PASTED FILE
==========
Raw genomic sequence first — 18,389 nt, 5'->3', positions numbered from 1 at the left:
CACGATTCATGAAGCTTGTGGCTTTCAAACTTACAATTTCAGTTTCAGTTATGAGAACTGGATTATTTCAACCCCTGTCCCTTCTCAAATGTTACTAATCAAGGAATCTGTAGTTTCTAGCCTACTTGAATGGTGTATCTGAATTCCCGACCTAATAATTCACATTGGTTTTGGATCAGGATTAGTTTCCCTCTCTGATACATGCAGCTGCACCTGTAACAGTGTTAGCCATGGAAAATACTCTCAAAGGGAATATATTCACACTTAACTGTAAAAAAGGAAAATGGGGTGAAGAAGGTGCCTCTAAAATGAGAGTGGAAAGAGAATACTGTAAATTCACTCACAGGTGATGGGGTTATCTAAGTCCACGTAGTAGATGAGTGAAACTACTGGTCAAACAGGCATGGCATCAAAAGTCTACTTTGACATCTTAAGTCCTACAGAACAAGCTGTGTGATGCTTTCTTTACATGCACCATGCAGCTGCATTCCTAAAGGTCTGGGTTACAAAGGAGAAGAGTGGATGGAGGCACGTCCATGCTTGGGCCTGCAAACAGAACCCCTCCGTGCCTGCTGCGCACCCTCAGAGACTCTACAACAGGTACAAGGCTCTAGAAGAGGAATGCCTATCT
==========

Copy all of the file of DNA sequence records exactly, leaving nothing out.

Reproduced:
Raw genomic sequence first — 18,389 nt, 5'->3', positions numbered from 1 at the left:
CACGATTCATGAAGCTTGTGGCTTTCAAACTTACAATTTCAGTTTCAGTTATGAGAACTGGATTATTTCAACCCCTGTCCCTTCTCAAATGTTACTAATCAAGGAATCTGTAGTTTCTAGCCTACTTGAATGGTGTATCTGAATTCCCGACCTAATAATTCACATTGGTTTTGGATCAGGATTAGTTTCCCTCTCTGATACATGCAGCTGCACCTGTAACAGTGTTAGCCATGGAAAATACTCTCAAAGGGAATATATTCACACTTAACTGTAAAAAAGGAAAATGGGGTGAAGAAGGTGCCTCTAAAATGAGAGTGGAAAGAGAATACTGTAAATTCACTCACAGGTGATGGGGTTATCTAAGTCCACGTAGTAGATGAGTGAAACTACTGGTCAAACAGGCATGGCATCAAAAGTCTACTTTGACATCTTAAGTCCTACAGAACAAGCTGTGTGATGCTTTCTTTACATGCACCATGCAGCTGCATTCCTAAAGGTCTGGGTTACAAAGGAGAAGAGTGGATGGAGGCACGTCCATGCTTGGGCCTGCAAACAGAACCCCTCCGTGCCTGCTGCGCACCCTCAGAGACTCTACAACAGGTACAAGGCTCTAGAAGAGGAATGCCTATCT